PEG is polyethylene glycol; a synthetic polymer made up of the polymerization of ethylene glycol. It is commonly used as a thickening agent. PEG also helps in facilitating the penetration of active ingredients across the skin barrier. Interestingly, it can also trigger the penetration of harmful chemicals or contaminants that may get into the product by any means. More alarmingly, PEG containing ingredients may have small levels of 1,4-dioxane, which is a known carcinogenic and respiratory irritant. Some common examples are PEG-40 castor oil, PEG-75 lanolin, PEG-150 distearate etc. All of them have one symbolic point in common; their names all start with PEG, followed by a number which represents the number of moles of ethylene oxide used for ethoxylation.
Formaldehyde is carcinogenic and is banned in all sorts of products. We all remember the story of Brazilian keratin treatments where formaldehyde was used to straighten hair. Consumers suffered severely due to its excessive use in such treatments. Once inhaled, its fumes may cause cancer. Various preservatives are actually formaldehyde releasers. They release formaldehyde over a period of time, and contact with the scalp is harmful. Among them are DMDM hydantoin, imidazolidinyl urea, and diazolidinyl urea.They all release formaldehyde over the period; hence should be avoided. With high concentrations, the result is thinning hair and eventually hair loss.
They are an obvious choice for conditioning cleansers. Commonly used are cetrimonium chloride, behentrimonium chloride, etc. They offer hair conditioning and, at the same time, provide a cleansing effect as well. The question is, do these cationic surfactants cause any skin irritation? We are familiar with the tale of SLS, SLES, and other harsh anionic chemicals. What about cationic? The answer is cationic can be significantly irritating. Studies show that in fact, cationic surfactant has more irritation potential value for human skin compared to anionic and non-ionic surfactants.
In contrast to anionic detergents, they have a positively charged polar group. They are poor cleansers and do not lather well and are not compatible with anionic detergents, limiting their utility. However, they are excellent at imparting softness and manageability to chemically damaged hair, and so are primarily used as a daily shampoo for damaged hair such as in case of permanently dyed or chemically bleached hair.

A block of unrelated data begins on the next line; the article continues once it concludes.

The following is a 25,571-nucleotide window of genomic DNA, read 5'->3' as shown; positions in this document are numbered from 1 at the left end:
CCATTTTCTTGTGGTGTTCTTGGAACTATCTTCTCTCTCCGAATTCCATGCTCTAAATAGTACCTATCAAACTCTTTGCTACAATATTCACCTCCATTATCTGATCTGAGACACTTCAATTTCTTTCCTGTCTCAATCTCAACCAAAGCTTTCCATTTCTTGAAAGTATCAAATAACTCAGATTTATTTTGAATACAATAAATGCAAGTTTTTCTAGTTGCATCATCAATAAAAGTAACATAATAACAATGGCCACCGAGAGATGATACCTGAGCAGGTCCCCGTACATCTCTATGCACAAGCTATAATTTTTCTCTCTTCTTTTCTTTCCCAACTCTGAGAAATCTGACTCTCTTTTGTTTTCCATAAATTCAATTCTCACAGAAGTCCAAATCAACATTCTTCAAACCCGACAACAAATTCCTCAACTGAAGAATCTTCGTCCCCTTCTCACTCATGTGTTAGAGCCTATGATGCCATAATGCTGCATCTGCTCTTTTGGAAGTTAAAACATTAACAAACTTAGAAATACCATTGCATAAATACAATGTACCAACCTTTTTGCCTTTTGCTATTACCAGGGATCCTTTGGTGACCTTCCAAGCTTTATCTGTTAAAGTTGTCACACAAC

Recap-- As mentioned above, products containing cationic surfactants are generally left on hair (& scalp) for some time. These cationic can be irritating, Also, other ingredients, such as PEG with 1,4-dioxane and preservatives with formaldehyde-- when left on the hair shaft, they have a higher chance to come in contact with the scalp. As in the case of leave-on products, their contact time may be even higher. This exposure of scalp to these chemicals for a longer period of time actually may trigger undesired reactions leading to redness, irritation, itchiness, and subsequent hair loss problem.
How to access information about ingredients used?
Consumers are encouraged to examine the ingredient listing. There are different consumer forums and organizations that provide valuable information about these ingredients, their role in the formulation, and any potential discomfort they may cause. Some of them are listed below here:
- Wolfram, L. J., Human hair: A unique physicochemical composite. J. Am. Acad. Dermatol. 2003, 48 (6, Supplement 1), S106-S114.
- Bernard, B. A., Hair shape of curly hair. J. Am. Acad. Dermatol. 2003, 48 (6, Supplement), S120-S126.
- Steinberg, D. C., Preservatives for Cosmetics. Allured Publishing Corporation: 1996.
Have some tips of your own to share? Drop them in the comments!